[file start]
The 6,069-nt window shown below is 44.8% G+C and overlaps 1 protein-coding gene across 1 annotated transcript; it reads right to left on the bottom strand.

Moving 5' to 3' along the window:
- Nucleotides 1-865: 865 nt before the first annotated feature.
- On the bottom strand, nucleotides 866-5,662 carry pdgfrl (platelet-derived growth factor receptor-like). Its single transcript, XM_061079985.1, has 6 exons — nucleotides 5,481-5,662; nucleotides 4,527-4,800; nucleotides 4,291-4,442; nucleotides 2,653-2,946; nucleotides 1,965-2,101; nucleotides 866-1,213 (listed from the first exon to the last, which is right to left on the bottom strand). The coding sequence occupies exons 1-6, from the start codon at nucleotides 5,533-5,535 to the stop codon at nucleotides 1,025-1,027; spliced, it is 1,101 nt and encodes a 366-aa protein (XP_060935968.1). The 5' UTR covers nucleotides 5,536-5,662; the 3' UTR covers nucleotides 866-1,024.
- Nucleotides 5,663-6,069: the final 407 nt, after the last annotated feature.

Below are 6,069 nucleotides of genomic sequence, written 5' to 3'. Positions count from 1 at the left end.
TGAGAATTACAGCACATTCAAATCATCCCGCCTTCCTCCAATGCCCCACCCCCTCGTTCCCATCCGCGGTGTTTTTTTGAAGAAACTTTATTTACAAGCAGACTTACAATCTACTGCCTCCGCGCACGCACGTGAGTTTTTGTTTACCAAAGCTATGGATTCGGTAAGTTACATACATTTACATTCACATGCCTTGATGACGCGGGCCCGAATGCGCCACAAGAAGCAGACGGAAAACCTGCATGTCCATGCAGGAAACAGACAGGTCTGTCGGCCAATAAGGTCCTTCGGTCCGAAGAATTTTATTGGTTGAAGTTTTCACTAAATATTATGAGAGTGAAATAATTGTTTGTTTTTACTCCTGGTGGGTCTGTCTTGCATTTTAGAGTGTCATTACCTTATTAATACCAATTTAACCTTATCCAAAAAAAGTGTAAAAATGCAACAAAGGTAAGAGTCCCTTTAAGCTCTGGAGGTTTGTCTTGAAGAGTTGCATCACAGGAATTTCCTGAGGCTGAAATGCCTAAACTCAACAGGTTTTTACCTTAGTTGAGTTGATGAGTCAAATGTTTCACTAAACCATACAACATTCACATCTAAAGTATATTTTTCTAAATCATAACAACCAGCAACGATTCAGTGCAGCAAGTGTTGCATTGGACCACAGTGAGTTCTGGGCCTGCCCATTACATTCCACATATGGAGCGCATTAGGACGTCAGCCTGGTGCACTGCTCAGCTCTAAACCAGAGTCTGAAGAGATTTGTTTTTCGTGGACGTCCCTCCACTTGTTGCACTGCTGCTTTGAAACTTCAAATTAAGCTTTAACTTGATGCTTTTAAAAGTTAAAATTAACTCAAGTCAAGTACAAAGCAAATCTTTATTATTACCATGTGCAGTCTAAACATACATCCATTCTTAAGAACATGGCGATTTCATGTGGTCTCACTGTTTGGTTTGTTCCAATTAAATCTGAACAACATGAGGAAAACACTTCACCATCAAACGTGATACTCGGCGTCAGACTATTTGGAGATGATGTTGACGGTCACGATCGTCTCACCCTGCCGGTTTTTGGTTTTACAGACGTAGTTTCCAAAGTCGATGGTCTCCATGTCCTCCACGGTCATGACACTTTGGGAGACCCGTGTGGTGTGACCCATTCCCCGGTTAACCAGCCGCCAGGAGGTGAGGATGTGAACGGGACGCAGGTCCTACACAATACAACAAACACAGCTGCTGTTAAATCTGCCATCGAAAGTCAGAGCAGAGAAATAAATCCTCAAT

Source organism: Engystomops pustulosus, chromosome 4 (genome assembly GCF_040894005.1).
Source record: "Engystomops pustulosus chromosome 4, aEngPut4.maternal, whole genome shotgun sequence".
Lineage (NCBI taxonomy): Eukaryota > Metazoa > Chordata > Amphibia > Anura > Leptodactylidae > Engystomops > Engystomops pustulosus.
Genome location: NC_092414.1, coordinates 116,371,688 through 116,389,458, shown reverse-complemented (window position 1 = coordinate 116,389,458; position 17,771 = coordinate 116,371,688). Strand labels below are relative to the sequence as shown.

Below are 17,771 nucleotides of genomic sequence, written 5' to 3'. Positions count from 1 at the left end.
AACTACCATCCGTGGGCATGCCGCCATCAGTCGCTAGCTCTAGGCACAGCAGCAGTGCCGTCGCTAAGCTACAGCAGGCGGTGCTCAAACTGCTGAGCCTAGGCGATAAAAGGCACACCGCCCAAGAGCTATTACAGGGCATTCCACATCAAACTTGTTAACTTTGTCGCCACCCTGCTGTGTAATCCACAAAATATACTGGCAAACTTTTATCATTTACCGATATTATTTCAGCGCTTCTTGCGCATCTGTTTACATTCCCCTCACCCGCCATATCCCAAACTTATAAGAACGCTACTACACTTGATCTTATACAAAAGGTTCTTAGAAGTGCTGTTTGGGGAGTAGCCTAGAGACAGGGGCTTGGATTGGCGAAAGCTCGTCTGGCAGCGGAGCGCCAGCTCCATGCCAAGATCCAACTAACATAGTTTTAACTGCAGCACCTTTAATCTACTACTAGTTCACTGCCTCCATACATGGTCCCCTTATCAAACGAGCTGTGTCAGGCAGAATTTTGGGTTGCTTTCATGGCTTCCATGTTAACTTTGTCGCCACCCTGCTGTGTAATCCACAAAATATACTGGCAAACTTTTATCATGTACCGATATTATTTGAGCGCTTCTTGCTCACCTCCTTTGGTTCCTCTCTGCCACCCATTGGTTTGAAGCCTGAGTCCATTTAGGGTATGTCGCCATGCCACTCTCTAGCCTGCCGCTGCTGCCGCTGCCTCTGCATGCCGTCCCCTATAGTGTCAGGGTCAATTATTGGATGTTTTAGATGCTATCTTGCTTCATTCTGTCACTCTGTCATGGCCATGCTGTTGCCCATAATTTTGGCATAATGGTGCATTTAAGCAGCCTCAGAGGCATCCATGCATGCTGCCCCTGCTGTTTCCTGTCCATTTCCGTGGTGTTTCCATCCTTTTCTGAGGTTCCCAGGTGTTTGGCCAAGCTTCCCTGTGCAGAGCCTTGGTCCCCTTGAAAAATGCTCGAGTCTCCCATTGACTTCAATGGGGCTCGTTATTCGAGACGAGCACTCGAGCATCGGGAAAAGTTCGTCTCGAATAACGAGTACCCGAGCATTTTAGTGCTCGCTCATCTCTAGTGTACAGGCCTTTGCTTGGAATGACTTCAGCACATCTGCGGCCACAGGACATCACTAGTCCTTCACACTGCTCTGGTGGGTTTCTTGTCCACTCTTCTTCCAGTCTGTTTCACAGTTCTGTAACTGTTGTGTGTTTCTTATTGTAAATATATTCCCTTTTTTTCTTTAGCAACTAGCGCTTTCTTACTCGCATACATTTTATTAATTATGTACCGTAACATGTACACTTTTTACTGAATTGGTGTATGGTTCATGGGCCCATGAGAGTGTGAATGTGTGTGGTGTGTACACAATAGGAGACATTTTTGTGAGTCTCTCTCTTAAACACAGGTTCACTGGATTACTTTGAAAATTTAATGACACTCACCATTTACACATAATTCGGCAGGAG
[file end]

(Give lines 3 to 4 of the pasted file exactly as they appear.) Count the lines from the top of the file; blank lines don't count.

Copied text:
- Nucleotides 1-865: 865 nt before the first annotated feature.
- On the bottom strand, nucleotides 866-5,662 carry pdgfrl (platelet-derived growth factor receptor-like). Its single transcript, XM_061079985.1, has 6 exons — nucleotides 5,481-5,662; nucleotides 4,527-4,800; nucleotides 4,291-4,442; nucleotides 2,653-2,946; nucleotides 1,965-2,101; nucleotides 866-1,213 (listed from the first exon to the last, which is right to left on the bottom strand). The coding sequence occupies exons 1-6, from the start codon at nucleotides 5,533-5,535 to the stop codon at nucleotides 1,025-1,027; spliced, it is 1,101 nt and encodes a 366-aa protein (XP_060935968.1). The 5' UTR covers nucleotides 5,536-5,662; the 3' UTR covers nucleotides 866-1,024.